Cover image for Pacific destiny : the three-century journey to the Oregon country
Title:
Pacific destiny : the three-century journey to the Oregon country
Author:
Walker, Dale L.
Personal Author:
Edition:
First edition.
Publication Information:
New York : Forge, [2000]

©2000
Physical Description:
478 pages : maps ; 25 cm
General Note:
"A Tom Doherty Associates book."
Language:
English
Program Information:
Accelerated Reader AR UG 10.2 28.0 68849.
ISBN:
9780312869335

9780765303103
Format :
Book

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Central Library F880 .W23 2000 Adult Non-Fiction Central Closed Stacks
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Summary

Summary

This book chronicles the discovery, exploration, and settlement of America's Pacific Northwest, the area that was known in the first half of the nineteenth century as "Oregon Country."It tells the story of an expanding America, an America whose history would also include eccentrics like Hall Jackson Kelley, who followed his vision by walking across Mexico and Mexican California to get to Oregon, the land of his dreams.He returned home to Cambridge Massachusetts quite mad writing about Oregon Country for the rest of his life


Reviews 2

Publisher's Weekly Review

In this melancholy, engrossing narrative, historian Walker (Bear Flag Rising: The Conquest of California, 1846) tells the story of early emigration to the Pacific Northwest (from the 1810s to 1848, when America acquired most of the Western territories). "My ambition," Walker writes, was "to answer the questions I imagined the Platte River natives asking: Where were all these people going and why?" Proceeding chronologically, Walker looks for answers in pioneers' biographies. Drawing from the writings of well-known figures (like Washington Irving and Francis Parkman) and the letters of common travelers (mountain men seeking their fortune west of St. Louis, missionaries who aimed to convert reluctant Blackfeet and civilians traveling in overloaded caravans), he recounts not only the harrowing conditions on the Oregon Trail but the economic, geopolitical and personal reasons for westward migration. John Jacob Astor sent traders to the Columbia River basin in hopes of establishing a fur-trading empire; countless numbers went in search of gold; a few eccentrics went to find spiritual meaning. But they all got more than they bargained for in the way of Indian raids, mountain climbs, flooding rapids, desert heat, drifting snow and difficult terrain. Their journeys, he argues, did shape international politics, however. Not only did settlers' conflicts with (and betrayals of) Indians determine the future of the domestic frontier, the Oregon Trail eventually lured enough settlers to force Britain into an accommodation on boundaries with Canada. Walker constructs a compelling narrative that is a string of unusual profiles rather than an analytic account of a major event in American history. (Aug.) (c) Copyright PWxyz, LLC. All rights reserved


Library Journal Review

The story of the European settlement of the Oregon Country (modern-day Washington, Oregon, Idaho, Montana, and western Wyoming) probably starts as early as 1543, when a Spanish explorer is supposed to have reached as far north as Klamath, CA. Walker, however, pays attention primarily to post-1800 efforts, briefly noting that, by the time of the Lewis and Clark expedition, fur trappers had been visiting the area for two centuries. This popular history covers the role of the Hudson Bay Company, John Jacob Astor, and a raft of missionaries, adventurers, lunatics, visionaries, explorers, thieves, and conquerors. Walker is the author of the more satisfactory The Boys of '98, which is considerably more accessible than this rather confusingly organized history of a much more complex subject. For public libraries with regional history collections or seeking tie-ins to the upcoming Lewis and Clark bicentennial.DEdwin B. Burgess, U.S. Army Combined Arms Research Lib., Fort Leavenworth, KS (c) Copyright 2010. Library Journals LLC, a wholly owned subsidiary of Media Source, Inc. No redistribution permitted.


Excerpts

Excerpts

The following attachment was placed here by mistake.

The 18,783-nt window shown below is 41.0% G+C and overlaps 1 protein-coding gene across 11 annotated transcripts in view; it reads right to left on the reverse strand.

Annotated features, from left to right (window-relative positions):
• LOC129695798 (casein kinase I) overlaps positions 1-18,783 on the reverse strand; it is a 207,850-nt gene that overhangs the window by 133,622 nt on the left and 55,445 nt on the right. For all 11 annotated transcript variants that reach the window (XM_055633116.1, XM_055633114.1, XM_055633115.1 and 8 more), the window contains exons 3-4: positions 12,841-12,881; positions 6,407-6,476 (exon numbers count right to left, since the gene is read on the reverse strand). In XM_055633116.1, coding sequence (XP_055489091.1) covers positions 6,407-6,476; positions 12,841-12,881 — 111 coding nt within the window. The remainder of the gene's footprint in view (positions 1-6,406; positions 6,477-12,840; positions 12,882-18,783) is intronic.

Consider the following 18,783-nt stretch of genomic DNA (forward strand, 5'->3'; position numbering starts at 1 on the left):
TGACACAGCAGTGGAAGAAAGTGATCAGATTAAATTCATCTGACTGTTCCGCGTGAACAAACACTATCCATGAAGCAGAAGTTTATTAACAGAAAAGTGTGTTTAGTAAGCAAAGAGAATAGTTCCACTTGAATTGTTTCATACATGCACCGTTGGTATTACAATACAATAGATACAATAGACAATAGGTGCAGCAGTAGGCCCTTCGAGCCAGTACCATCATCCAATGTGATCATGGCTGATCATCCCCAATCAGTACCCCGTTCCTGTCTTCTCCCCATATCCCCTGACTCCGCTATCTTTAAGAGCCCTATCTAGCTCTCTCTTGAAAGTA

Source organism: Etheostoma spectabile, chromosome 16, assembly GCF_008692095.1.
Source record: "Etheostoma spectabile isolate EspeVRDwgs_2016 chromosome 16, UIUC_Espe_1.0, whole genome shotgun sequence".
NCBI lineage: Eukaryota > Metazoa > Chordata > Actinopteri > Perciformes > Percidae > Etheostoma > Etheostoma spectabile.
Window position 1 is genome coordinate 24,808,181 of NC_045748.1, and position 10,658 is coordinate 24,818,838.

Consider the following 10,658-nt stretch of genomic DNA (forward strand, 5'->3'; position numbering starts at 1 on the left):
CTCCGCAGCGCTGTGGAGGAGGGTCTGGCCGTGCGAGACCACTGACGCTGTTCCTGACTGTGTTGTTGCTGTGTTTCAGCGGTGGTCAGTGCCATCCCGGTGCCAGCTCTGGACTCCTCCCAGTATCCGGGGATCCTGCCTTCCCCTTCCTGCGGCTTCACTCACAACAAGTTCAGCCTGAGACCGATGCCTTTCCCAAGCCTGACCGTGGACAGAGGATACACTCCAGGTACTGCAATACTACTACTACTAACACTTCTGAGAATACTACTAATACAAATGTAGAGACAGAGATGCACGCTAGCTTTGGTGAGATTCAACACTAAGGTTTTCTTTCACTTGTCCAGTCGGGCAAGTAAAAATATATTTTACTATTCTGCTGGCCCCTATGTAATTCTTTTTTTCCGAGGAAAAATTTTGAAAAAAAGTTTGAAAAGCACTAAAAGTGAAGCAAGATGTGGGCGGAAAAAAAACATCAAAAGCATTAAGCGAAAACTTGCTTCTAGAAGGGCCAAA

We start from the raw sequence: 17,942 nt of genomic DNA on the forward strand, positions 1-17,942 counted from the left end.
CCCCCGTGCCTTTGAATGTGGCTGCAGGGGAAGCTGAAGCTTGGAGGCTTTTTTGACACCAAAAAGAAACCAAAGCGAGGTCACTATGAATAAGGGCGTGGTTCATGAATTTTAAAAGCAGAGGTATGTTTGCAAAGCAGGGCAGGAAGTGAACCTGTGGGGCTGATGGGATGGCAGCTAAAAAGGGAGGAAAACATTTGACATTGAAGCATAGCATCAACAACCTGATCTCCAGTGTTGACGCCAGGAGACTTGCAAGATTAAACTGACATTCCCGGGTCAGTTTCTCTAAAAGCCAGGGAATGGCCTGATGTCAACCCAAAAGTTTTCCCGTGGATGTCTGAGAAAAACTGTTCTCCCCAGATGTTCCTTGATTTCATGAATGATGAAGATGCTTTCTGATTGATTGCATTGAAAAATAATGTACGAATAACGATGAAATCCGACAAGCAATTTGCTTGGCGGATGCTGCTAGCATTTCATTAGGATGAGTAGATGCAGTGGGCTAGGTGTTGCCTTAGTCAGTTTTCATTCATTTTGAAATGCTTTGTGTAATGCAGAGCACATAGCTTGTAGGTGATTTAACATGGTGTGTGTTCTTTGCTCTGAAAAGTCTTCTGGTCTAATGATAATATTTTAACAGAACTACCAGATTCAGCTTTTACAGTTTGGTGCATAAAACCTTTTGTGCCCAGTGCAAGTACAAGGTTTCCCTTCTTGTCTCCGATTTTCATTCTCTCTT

Pacific Destiny Part One SEA-LANES 1 THE PACIFIC LITTORAL     " ... TOO MUCH CONFIDENCE AND UNARM'D." 1 T he first trails to Oregon were sea-lanes, the wakes left by Spanish caravels and fragatos with lateen sails bulging in ferocious winds and masts bent perilously as they blundered along the Pacific coast of North America in pursuit of obscure missions approved by the viceroy of Mexico. A Portuguese soldier in the service of Mexico, Juan Rodriguez Cabrillo, led a two-ship expedition from the Pacific port of Natividad in June 1542, searching for fables: the "Coast of Cathay," believed to be a large island somewhere in the north; the seaport of Quivira and its Seven Cities of Gold; and the Strait of Anián, a northwest passage across North America to the Atlantic. Cabrillo's flagship Victoria, a stout and sizable vessel, and the smaller San Salvador , a frigate, sighted the California coast in July and in the same month sailed into a "closed and very good harbor" he named San Miguel, subsequently known as San Diego. The bold soldier-sailor sailed on in October, threading through the Santa Barbara Channel Islands. He avoided the terrifying seasoff Big Sur and led his ships north past the Farralon Islands and past the great headlands, shrouded in fog, that hid inside them a magnificent bay, to an anchorage at 38 degrees north latitude, just above the entrance to the Golden Gate. He named this cove Los Pinos for the great green mantle of pines that surrounded it, and spent some days there before sailing a short distance north to Bodega Bay. Cabrillo hoped to proceed north along the coast but battering seas off Bodega forced him to direct his ships south to a winter anchorage at San Miguel Island in the Santa Barbara Channel. In January 1543 the former crossbowman in Hernan Cortes's conquest of Mexico died after a shipboard accident, and it fell to his handpicked successor, an Italian Levantine named Bartolome Ferrelo, to continue the voyage. Ferrelo led the Victoria and the San Salvador past Cape Mendocino--the westernmost point on the California coast--and north at least as far as latitude 41 degrees 30 minutes off Klamath, California. He may have sighted the Oregon coast above 42 degrees before gales drove him back, to return to Natividad in April. Insofar as finding gold and silver, the Seven Cities, or the Strait of Anian, the expedition was a failure, but Cabrillo and Ferrelo had charted a real seacoast as fabulous as any Quivira of the imagination.     Francis Drake, the bold son of Devonshire and corsair of the Spanish Main, may have exceeded the Victoria and San Salvador' s northernmost mark when he brought his Golden Hind along the California coast thirty-six years after Ferrelo returned to Mexico. Drake sailed from Plymouth in December 1577, with a syndicate sponsoring him as captain-general of a six-ship expedition. His backers expected him to sail through the Strait of Magellan into the Pacific and seek the Northwest Passage, the all-water route connecting the two great oceans, a lodestone that lured mariners and trade-minded politicians for more than four centuries. Exploration, however, was incidental to Drake's work as a privateer, a pirate with governmental sanction, so he plundered Spanish ports at Valparaiso, Chile, and Callao, Peru, as he made his way up the Pacific coast. By his own account, the Hind approached land between 42 and 48 degrees north latitude before retreating downcoast. In Hakluyt's Voyages , published in 1589, Drake is credited with a northern limit of 42 degrees (the latitude of the California-Oregon boundary), which he reached on June 5, 1579. Historian Hubert Howe Bancroft, who studied the sources on Drake's voyage, concluded that the privateer "was probably, though not certainly, the first discoverer of the western coast from Cape Mendocino to the region of Cape Blanco, including fifty or sixty miles of the Oregon coast." Drake spent five weeks in June and July on the western coast and, like Cabrillo, missed sighting the foggy entrance to San Francisco Bay as he proceeded to an anchorage north of the Golden Gate--Cabrillo's Los Pinos--subsequently named Drake's Bay. Somewhere, at Drake's Bay, Bodega Bay, or farther north, perhaps near Cape Mendocino, the Hind was beached and careened, and in the process the captain-general and his men were visited by a number of Miwok Indians. The naked "sauvages" were presented with gifts of trinkets and in return brought broiled fish; a supply of a lily root they dried, ground into a meal, and ate; and such gifts as shells, sea-otter and gopher skins, and bird feathers. Drake named the country New Albion (Albion being the Greek name for England) after passing an area of white cliffs that reminded him of the south coast of his home country. On July 23, Reverend Francis Fletcher, a member of the expedition, said the Miwoks "tooke a sorrowfull farewell of us" and the Hind sailed west to Mindanao, the Indian Ocean, and home to Plymouth, arriving there, after nearly three years' absence, in September 1580, completing the first English circumnavigation of the world. 2 I n 1596, a letter was published in Europe purportedly written by a Greek explorer in the service of Spain. Apostolos Valerianos, who adopted the name Juan de Fuca, claimed to have sailed a small caravel into the Pacific for the viceroy of Mexico in 1592 and to have found the western opening of the Northwest Passage, a broad inlet on the northern coast between 47 and 48 degrees north latitude. He told of "sailing inland" for more than twenty days and of finding a people who wore the skins of beasts and a land rich in silver, gold, and pearls. His story was probably a fiction, common enough in the day, but mapmakers put his "opening" in the latitude he described. Two hundred years later, the Juan de Fuca Strait, separating Vancouver Island from the Washington mainland and leading into Puget Sound, was discovered not many sea miles distant from de Fuca's 48 degrees north.     Visions of the Northwest Passage continued to draw mariners along the Oregon coast of America. In 1602, the Spaniard Sebastian Vizcaino led the San Diego and the Tres Reyes out of Monterey on the California coast as far north as the 43rd parallel, searching for Quivira and the Strait of Anian. Nor were all the explorers Spaniards and Englishmen. Peter the Great of Russia had conquered Siberia by 1639 and reached the Pacific, and in 1741 Vitus Bering, a Dane, sailed in the St. Peter from Kamchatka to the coast of North America near Sitka. In the 1765--68 era, the Russians were on the move south along the coast, slaughtering sea otters and coastal Indians with equal rapacity. In 1774, at the time when the First Continental Congress was meeting in Philadelphia, Spain sent an expedition to the Oregon coast. Among other accomplishments, it discovered Nootka Sound, on the west coast of what became Vancouver Island. By 1812, with the consent of Spain, Russian hunters out ofSitka founded Fort Ross on Bodega Bay in California and later another fort in the Sandwich Islands. American politicians considered these outposts dangerous in their implications, especially due to their proximity to San Francisco Bay, and in 1816 James Monroe proposed a treaty of amity in North America with the 49th parallel as the boundary between the interests of the two countries. Monroe did not mention England in his proposal, but in any event the idea was not pushed to fruition. The Spaniards interpreted the Russian incursions as threats to her claims in the Pacific and sent new expeditions out to expand explorations of the coast of Alta California and establish missions and presidios from San Diego to Sonoma, north of the Golden Gate. But Spain did not pursue its discoveries and, after it seemed clear that the Russians were more interested in the fur trade than in permanent settlement, it was the British who rose to challenge Spain's claims.     In 1778, in his third and final voyage to the Antipodes, Captain James Cook, England's greatest navigator, came to the Oregon coast with his flagship Resolution and the sloop Discovery . His mission was to conduct a thorough search for the Northwest Passage (for which Parliament was offering a £20,000 prize) by sailing above the northernmost latitude of Ferrelo and Vizcaino, and above the latitude of Drake's New Albion exploration 200 years before. His cautionary instructions from the Admiralty were to avoid any encounters with foreigners and to respect Spanish dominions on the American coast. His orders stated, "You are also, with the consent of the natives, to take possession in the name of the king of Great Britain, of convenient situations in such countries as you may discover, that have not already been discovered or visited by any other European power, and to distribute among the inhabitants such things as will remain as traces and testimonies of your having been there." The world had no more experienced explorer than James Cook. He had helped chart the Saint Lawrence River, surveyed the Newfoundland coast, made two previous epic voyages, that of 1772-- 1775 his greatest legacy: In three years he had sailed over 20,000 leagues on the southern seas--three times the circumference of the globe--with a loss of only four men (defeating scurvy with sauerkraut and meat broths), and charted the coasts of Antarctica and Australia. In 1776, when Cook sailed from England for the last time on his square-rigged flagship Resolution (his sailing master was a twenty-one-year-old navigator from Plymouth named William Bligh), his orders were almost too specific. He was to proceed around the Cape of Good Hope into the Pacific, cross from Tahiti in the Windward Group of the Society Islands to the coast of North America, and proceed northward to determine the value, if any, of the theory that in arctic waters would be found the western entrance to the Northwest Passage. Failing to find it there, he was to continue through the Bering Strait and search for an open-water polar passage. Such confidence was placed in his success that the Admiralty dispatched naval vessels to meet him in Baffin Bay on the Atlantic side of the continent. He reached and rediscovered Hawaii (which he named the Sandwich Islands after the First Lord of the Admiralty, the Earl of Sandwich), and on March 7, 1778, sighted the coast of Drake's New Albion at the 43rd parallel and charted and named such features as Capes Arago, Foulweather, and Perpetua as he sailed upcoast. He missed seeing the tumultuous mouth of the Columbia River, but on March 22 the Resolution and the Discovery stood at a cape on the edge of a strait Cook denied existed. He named the promontory Cape Flattery and wrote in his journal, "There appeared to be a small opening, which flattered us with the hopes of finding a harbor ... . It is in this very latitude where we now were, that geographers have placed the pretended strait of Juan de Fuca ... . But we saw nothing like it; nor is there the least probability that ever any such thing existed." Cook's ships made their first landing at Nootka Sound, and the explorer wrote about the desolate, windblown place in his journals, which were eagerly published in England and the United States and widely read. He wrote about the furs secured from Indians at Nootka, which fetched handsome prices in the China trade (sea otter pelts, purchased for a handful of beads, sold in Canton for as much as $200 each); of savages paddling canoes, some of them forty feet long and seven wide, made from a single cedar trunk, and throwing feathers and red dust in their wake. He saw men dressed in fur-edged blankets of dog hair mixed with cedar bark and decorated with scenes of whale hunts, over which were draped capes of sea otter skins; people whose bodies were smeared with red clay mixed with whale oil, their hair long and soaked in fish oil sprinkled with bird down, their earlobes and noses decorated with bone and bits of metal, wearing wooden masks painted into grotesque visages. These amazing people had articles of iron and copper, leftovers from Spanish landings, and one native wore two silver spoons as ear ornaments. Their houses, "filthy as hogsties, everything in and about them stinking of fish," Cook said, were surrounded by racks of drying fish, piles of excrement, and strange totems. In spring of 1779, soon after he returned to the Sandwich Islands from the northwest coast, Captain Cook, age fifty, was killed by natives at Kealakekua Bay. One of six marines from the Discovery and the Resolution fighting hand-to-hand the natives who stabbed Cook to death was an American named John Ledyard. 3 T he lure of the Pacific Northwest in the last decade of the eighteenth century and the first of the nineteenth had nothing to do with its potential for settlement, or with its vast timber and fishery potential--which were obvious from the starboard rail of any ship headed north--or even with that ancient, chimerical idea of a Northwest Passage. The great enticement in those two decades was Lutra enhydris marina , which the Russians knew as Bobri morski, "sea beaver," and which American and English sailors called the sea otter. These gregarious, aquatic animals lived and bore their pups in their favorite habitats, the reefs and rocks and floating kelp beds of coastal California, British Columbia, and Alaska. The animal was prized for its thick, fine underfur, perfect for sewing into royal robes, and for the tails, which were used for decorating hats and gown borders. Like the beaver, next on the list for extermination, sea otters were "harvested" recklessly. Between 1790 and 1812 an average of 12,000 a year were clubbed to death. In fact, the animal was all but extinct on the northern coast by 1800. English mariners to the Northwest knew the value of the sea otter from Drake's time, and the Russians were slaughtering them on Alaskan shores even before they began their poaching sorties out of Sitka down to Fort Ross. Coastal Indians had known the animals' worth from time immemorial: Two sea otter pelts would buy a slave, and when the first white explorers came, the furs could be traded for any number of iron tools, beads, and gewgaws. In 1785 the French sent an expedition to the Oregon coast and, not surprisingly, one of its objectives was to obtain reliable information on the fur trade there. Since 1600 France had worked to establish a fur monopoly in the New World, and by 1750 its coureurs de bois (runners of the woods) and brigades of trappers had penetrated the continent as far west as the Mandan villages of the Missouri River and south to Santa Fe in Spanish New Mexico. Louis XVI personally had a hand in planning the 1785 Pacific expedition. Like other European monarchs, he was interested in the China trade and therefore captivated by the idea of "some river or narrow gulf" that might communicate between the two great oceans--a Northwest Passage. He also wrote of "the possibility of a colony or at least a factory [trading post] in a region not yet occupied" on the Pacific coast of America. A nobleman and celebrated navigator named Jean de Galaup, Comte de La Perouse, led the expedition, commanding two vessels, the Boussole and the Astrolabe . At age forty-four he had alreadyspent thirty years at sea, starting his career as a midshipman during the Seven Years' War. In addition to a full complement of officers and seamen, La Perouse had aboard his ships a remarkable assortment of scientists, interpreters, and "observers" who were to gather data on the country, its people and "products," the extent of Spanish establishments ashore, and the latitude at which furs might be obtained without giving offense to Spain. La Perouse's ships found the northwest coast on June 23, 1786, and spent six weeks in Alaskan waters as far north as latitude 59 degrees 37 minutes, then sailed down past Nootka and the Oregon coast to California. The Boussole and Astrolabe made frequent anchorages and lowered boats, the shore parties conducting a brisk trade with Indians. The fur-shrewd Frenchmen had bartered for over a thousand sea otter "pieces" before crossing the Pacific to Macao, the Portuguese port on the China coast. There the scraps, tails, and hides were sold and the profits divided among the crews of the two ships. "I believe there is no country in the world where the sea-otter is more common than in this part of America," La Perouse wrote in his log, "and I should be little surprised if a factory extending its operations only forty or fifty leagues along the sea-shore might collect each year ten thousand skins of this animal." He cautioned, however, that a French factory on the northwest coast of America might cause problems with the courts at Madrid and Saint Petersburg. In September 1787 the navigator put his Russian interpreter ashore at Kamchatka to make his way to Paris with reports and maps, then sailed south. In January 1788, now two and one half years out of Brest, the French ships battered their way into Botany Bay, the harbor on the eastern shore of Australia discovered eight years earlier by Captain Cook. There was a historical coincidence in La Perouse's appearance there. Watching him maneuver his vessels into the bay were the crews of two British warships and nine merchant transports, which had just landed over 700 British convicts ashore after a voyage of 15,000 miles from Plymouth. This was the "first fleet" of the criminal population of Australia. The French explorers spent six weeks at Botany Bay among the Englishmen and their prisoner-colonists before setting sail and disappearing into the maw of the Pacific. Thirty years would pass before it was determined that La Perouse and all hands had perished when the Boussole and the Astrolabe went down among the Coral Sea reefs of the New Hebrides, 1,200 miles east of the Australian coast.     In the same year as the La Perouse expedition, Captain Charles Barkley (or Barclay or Berkeley), an Englishman, sailing from Ostende in the merchant vessel Imperial Eagle under the flag of a fictitious "Austrian East India Company," entered Nootka Sound, and began a trade with the Indians of Vancouver Island. His notable contribution to the history of the American Northwest occurred in July 1787, when he found the "lost" Strait of Juan de Fuca. Barkley did not venture far into it; instead, he continued south to trade with the natives. The sailors of the Imperial Eagle were among the first to learn that native naivete and docility could not always be depended upon. Four of Barkley's crew were killed after going ashore with "too much confidence and unarm'd," and the captain's report established that the attack took place at 47 degrees 46 minutes north, at a place he appropriately named Destruction Island. He ordered the burning of a village in retribution and established a pattern of violence that would last a half century. Despite the conflict with the natives, the origin of which was not reported, Barkley's expedition made a trade bonanza among the coastal tribes, departing the coast with 4,000 sea otter pelts, which were taken to Macao in the winter of 1787 and sold at an immense profit. Copyright (c) 2000 by Dale L. Walker Excerpted from Pacific Destiny: The Three Hundred Year Journey to the Oregon Country by Dale L. Walker All rights reserved by the original copyright owners. Excerpts are provided for display purposes only and may not be reproduced, reprinted or distributed without the written permission of the publisher.